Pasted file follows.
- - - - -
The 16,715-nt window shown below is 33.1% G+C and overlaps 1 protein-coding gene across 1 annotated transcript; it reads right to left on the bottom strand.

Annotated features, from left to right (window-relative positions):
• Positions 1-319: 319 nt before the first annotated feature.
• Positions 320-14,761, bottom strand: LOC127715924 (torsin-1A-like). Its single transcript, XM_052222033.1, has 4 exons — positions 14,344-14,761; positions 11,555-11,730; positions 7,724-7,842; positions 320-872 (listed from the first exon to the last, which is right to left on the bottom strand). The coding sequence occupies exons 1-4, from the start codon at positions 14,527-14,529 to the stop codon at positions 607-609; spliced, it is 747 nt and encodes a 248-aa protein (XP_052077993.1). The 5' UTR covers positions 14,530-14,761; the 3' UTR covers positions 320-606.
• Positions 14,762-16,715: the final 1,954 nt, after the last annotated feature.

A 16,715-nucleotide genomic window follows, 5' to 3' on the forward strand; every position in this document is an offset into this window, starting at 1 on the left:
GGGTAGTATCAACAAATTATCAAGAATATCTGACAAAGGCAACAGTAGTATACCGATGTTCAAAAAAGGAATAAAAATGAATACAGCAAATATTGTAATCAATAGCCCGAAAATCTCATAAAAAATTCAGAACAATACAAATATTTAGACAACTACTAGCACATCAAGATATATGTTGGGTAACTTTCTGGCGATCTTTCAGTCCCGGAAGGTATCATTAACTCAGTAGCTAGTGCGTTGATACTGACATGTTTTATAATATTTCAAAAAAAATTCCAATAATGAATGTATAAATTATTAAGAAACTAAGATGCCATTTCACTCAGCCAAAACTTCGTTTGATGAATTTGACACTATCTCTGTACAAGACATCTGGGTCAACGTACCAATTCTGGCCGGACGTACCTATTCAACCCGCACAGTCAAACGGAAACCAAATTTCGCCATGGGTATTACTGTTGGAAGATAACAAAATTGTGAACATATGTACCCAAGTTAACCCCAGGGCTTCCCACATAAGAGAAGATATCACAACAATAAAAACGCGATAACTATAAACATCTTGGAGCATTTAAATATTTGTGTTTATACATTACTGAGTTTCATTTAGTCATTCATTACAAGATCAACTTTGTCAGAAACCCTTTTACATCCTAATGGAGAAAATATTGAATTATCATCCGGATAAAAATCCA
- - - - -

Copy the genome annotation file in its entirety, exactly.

The 16,715-nt window shown below is 33.1% G+C and overlaps 1 protein-coding gene across 1 annotated transcript; it reads right to left on the bottom strand.

Annotated features, from left to right (window-relative positions):
• Positions 1-319: 319 nt before the first annotated feature.
• Positions 320-14,761, bottom strand: LOC127715924 (torsin-1A-like). Its single transcript, XM_052222033.1, has 4 exons — positions 14,344-14,761; positions 11,555-11,730; positions 7,724-7,842; positions 320-872 (listed from the first exon to the last, which is right to left on the bottom strand). The coding sequence occupies exons 1-4, from the start codon at positions 14,527-14,529 to the stop codon at positions 607-609; spliced, it is 747 nt and encodes a 248-aa protein (XP_052077993.1). The 5' UTR covers positions 14,530-14,761; the 3' UTR covers positions 320-606.
• Positions 14,762-16,715: the final 1,954 nt, after the last annotated feature.

A 16,715-nucleotide genomic window follows, 5' to 3' on the forward strand; every position in this document is an offset into this window, starting at 1 on the left:
GGGTAGTATCAACAAATTATCAAGAATATCTGACAAAGGCAACAGTAGTATACCGATGTTCAAAAAAGGAATAAAAATGAATACAGCAAATATTGTAATCAATAGCCCGAAAATCTCATAAAAAATTCAGAACAATACAAATATTTAGACAACTACTAGCACATCAAGATATATGTTGGGTAACTTTCTGGCGATCTTTCAGTCCCGGAAGGTATCATTAACTCAGTAGCTAGTGCGTTGATACTGACATGTTTTATAATATTTCAAAAAAAATTCCAATAATGAATGTATAAATTATTAAGAAACTAAGATGCCATTTCACTCAGCCAAAACTTCGTTTGATGAATTTGACACTATCTCTGTACAAGACATCTGGGTCAACGTACCAATTCTGGCCGGACGTACCTATTCAACCCGCACAGTCAAACGGAAACCAAATTTCGCCATGGGTATTACTGTTGGAAGATAACAAAATTGTGAACATATGTACCCAAGTTAACCCCAGGGCTTCCCACATAAGAGAAGATATCACAACAATAAAAACGCGATAACTATAAACATCTTGGAGCATTTAAATATTTGTGTTTATACATTACTGAGTTTCATTTAGTCATTCATTACAAGATCAACTTTGTCAGAAACCCTTTTACATCCTAATGGAGAAAATATTGAATTATCATCCGGATAAAAATCCA